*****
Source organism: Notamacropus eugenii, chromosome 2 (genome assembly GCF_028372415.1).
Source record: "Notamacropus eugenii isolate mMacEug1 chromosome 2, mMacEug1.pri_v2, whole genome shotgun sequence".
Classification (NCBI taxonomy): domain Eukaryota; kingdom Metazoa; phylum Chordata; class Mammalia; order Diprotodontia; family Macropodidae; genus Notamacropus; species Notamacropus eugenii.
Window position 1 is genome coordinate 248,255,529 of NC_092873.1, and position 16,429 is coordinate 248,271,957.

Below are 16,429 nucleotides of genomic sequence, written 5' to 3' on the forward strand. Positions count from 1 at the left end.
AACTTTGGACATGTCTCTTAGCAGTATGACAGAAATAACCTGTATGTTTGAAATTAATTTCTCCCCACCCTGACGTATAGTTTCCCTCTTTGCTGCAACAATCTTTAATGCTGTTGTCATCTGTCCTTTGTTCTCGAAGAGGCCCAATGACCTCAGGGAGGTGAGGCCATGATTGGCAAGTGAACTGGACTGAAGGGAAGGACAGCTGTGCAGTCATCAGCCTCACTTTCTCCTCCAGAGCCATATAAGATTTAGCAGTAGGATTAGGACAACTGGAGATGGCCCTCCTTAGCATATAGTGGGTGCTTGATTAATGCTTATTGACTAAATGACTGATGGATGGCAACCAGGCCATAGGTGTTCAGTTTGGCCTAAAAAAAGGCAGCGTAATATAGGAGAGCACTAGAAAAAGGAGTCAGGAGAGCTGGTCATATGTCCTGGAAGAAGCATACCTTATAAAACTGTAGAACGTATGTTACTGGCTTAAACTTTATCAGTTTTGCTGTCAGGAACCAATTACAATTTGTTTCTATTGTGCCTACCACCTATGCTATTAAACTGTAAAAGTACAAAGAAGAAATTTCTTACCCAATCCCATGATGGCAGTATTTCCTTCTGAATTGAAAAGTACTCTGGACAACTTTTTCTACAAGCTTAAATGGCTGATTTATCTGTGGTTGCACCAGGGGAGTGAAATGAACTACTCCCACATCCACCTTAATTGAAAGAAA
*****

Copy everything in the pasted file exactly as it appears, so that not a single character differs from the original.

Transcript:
Source organism: Notamacropus eugenii, chromosome 2 (genome assembly GCF_028372415.1).
Source record: "Notamacropus eugenii isolate mMacEug1 chromosome 2, mMacEug1.pri_v2, whole genome shotgun sequence".
Classification (NCBI taxonomy): domain Eukaryota; kingdom Metazoa; phylum Chordata; class Mammalia; order Diprotodontia; family Macropodidae; genus Notamacropus; species Notamacropus eugenii.
Window position 1 is genome coordinate 248,255,529 of NC_092873.1, and position 16,429 is coordinate 248,271,957.

Below are 16,429 nucleotides of genomic sequence, written 5' to 3' on the forward strand. Positions count from 1 at the left end.
AACTTTGGACATGTCTCTTAGCAGTATGACAGAAATAACCTGTATGTTTGAAATTAATTTCTCCCCACCCTGACGTATAGTTTCCCTCTTTGCTGCAACAATCTTTAATGCTGTTGTCATCTGTCCTTTGTTCTCGAAGAGGCCCAATGACCTCAGGGAGGTGAGGCCATGATTGGCAAGTGAACTGGACTGAAGGGAAGGACAGCTGTGCAGTCATCAGCCTCACTTTCTCCTCCAGAGCCATATAAGATTTAGCAGTAGGATTAGGACAACTGGAGATGGCCCTCCTTAGCATATAGTGGGTGCTTGATTAATGCTTATTGACTAAATGACTGATGGATGGCAACCAGGCCATAGGTGTTCAGTTTGGCCTAAAAAAAGGCAGCGTAATATAGGAGAGCACTAGAAAAAGGAGTCAGGAGAGCTGGTCATATGTCCTGGAAGAAGCATACCTTATAAAACTGTAGAACGTATGTTACTGGCTTAAACTTTATCAGTTTTGCTGTCAGGAACCAATTACAATTTGTTTCTATTGTGCCTACCACCTATGCTATTAAACTGTAAAAGTACAAAGAAGAAATTTCTTACCCAATCCCATGATGGCAGTATTTCCTTCTGAATTGAAAAGTACTCTGGACAACTTTTTCTACAAGCTTAAATGGCTGATTTATCTGTGGTTGCACCAGGGGAGTGAAATGAACTACTCCCACATCCACCTTAATTGAAAGAAA